The Flipped Classroom: an experiment

I have been moving in this direction for the past year, but after a discussion with my Saturday students this week, I’ve finally decided to more formally adopt a flipped classroom. For an overview of the flipped model, check out “The Flipped Classroom Infographic”.

The following definition is from Michigan State University’s Office of Faculty and Organizational Development:

In “flipped classes” students use technology at home to watch online video lectures, demonstrations, and explanations of assignments.  Class time is spent doing what is traditionally called “homework.”  The teacher in a flipped classroom is a learning facilitator, able to work one-to-one with students, clarify assignments, and offer help as needed.  Classmates can work together on in-class assignments, engage in discussions, or collaborate on projects.

A major benefit is that teachers spend more time working directly with students instead of lecturing to them.  The downside is the need for access to technology and the student’s own motivation to watch the videos.

On the MSU page cited above, you can find several resources about the flipped classroom with specific reference to higher education.

I started the process last year by developing in-depth, weekly quizzes that varied each week. The goal was to engage students more in the reading process (see previous post from the ACCESS blog). Sometimes the weekly quizzes included a collaborative project, sometimes they included a small group discussion or team work. In each case, individual students had to write their own answers to the quiz questions. I found this to be tremendously engaging. Students worked very hard on these quizzes and spent extended periods of time deeply engaged with course material.

I’ve presented this idea at various conferences and the usual questions that come from fellow instructors include:

  1. Are you concerned about spending so much class time on quizzes?
  2. How do you create and grade all those quizzes in addition to all the other assignments?

These questions are valid and I’ve spent the last year or so thinking about them. What I have found is that students really focus during that quiz time – more so than any lecture I’ve done, and more so than any other collaborative project I’ve designed. I think the combination of the active component to the quiz as well as the individual quiz score per student seems to motivate each student to participate in the activity and try their best to write it up for the quiz answers. In terms of planning, the time I used to spend in planning my lecture and class activities goes in to designing an active quiz with the sole purpose of engaging students in the material. So far, I have not seen a huge increase in the amount of time I spend in planning.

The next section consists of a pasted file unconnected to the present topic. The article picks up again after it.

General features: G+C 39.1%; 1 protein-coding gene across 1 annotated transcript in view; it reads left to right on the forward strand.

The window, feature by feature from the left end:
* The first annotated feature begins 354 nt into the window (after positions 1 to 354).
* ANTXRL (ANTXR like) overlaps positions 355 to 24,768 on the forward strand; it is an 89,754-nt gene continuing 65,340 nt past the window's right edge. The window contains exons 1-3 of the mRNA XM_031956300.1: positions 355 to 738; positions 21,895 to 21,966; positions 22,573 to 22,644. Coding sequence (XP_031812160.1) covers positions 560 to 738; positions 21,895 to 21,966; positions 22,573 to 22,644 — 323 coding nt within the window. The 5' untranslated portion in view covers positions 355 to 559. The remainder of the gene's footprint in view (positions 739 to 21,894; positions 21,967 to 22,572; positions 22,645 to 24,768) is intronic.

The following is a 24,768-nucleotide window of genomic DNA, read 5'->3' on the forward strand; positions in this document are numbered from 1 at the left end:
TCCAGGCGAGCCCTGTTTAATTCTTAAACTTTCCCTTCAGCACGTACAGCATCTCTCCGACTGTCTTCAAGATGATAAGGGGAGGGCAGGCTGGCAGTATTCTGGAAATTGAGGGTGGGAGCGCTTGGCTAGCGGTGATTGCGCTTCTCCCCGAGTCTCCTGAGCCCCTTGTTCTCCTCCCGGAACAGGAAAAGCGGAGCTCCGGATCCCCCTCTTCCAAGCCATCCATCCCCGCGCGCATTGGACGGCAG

Grading does take time and this is always a challenge for me! However, I am using a rubric that focuses on the strength of the writing (more on that later). This has helped me to concentrate my feedback on students’ ability to communicate their thoughts rather than on testing them for specific content criteria. The students have described this as:

This kind of quiz is more of a learning experience.

It doesn’t feel like a regular test. It feels more like learning.

The quotes above were taken from reflection papers written by students last semester (fall 2012).

At this point, based on encouragement from my students, I am now experimenting with using short, informational videos about specific assignments and course content and posting them each week to our Blackboard site and perhaps to this blog. The idea is that students can watch these videos at home, or on campus and review them as needed in order to fully understand the content as well as the expectations for each assignment. I just posted my first 2-minute video on Saturday and it didn’t take that much time. It was a re-play of what I had just discussed that day but it is typically something I need to repeat many times until the assignment is due.

What I hope is that students will look at it as needed and perhaps it will cut down on the number of times I say the same thing about a specific assignment during class. The theory is that this will free our time together and allow me to work more closely, one-on-one with students on anything they need at the time including explanations of content and targeted feedback on their writing. We will see if this pans out.

After discussing the flipped classroom model with the students Saturday morning, they encouraged me to give it a try. I am always amazed at how willing Child Development students are to try something new especially if they think it will help them to learn and grow. I’m very proud of them for that kind of attitude. Becoming a teacher means deciding to be a lifelong learner and these students are already demonstrating their willingness to keep learning.

The least I can do is keep learning new things too, so here we go!

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2 Responses to The Flipped Classroom: an experiment

  1. Pingback: The Flipped Classroom: an experiment | The Harold Lounge

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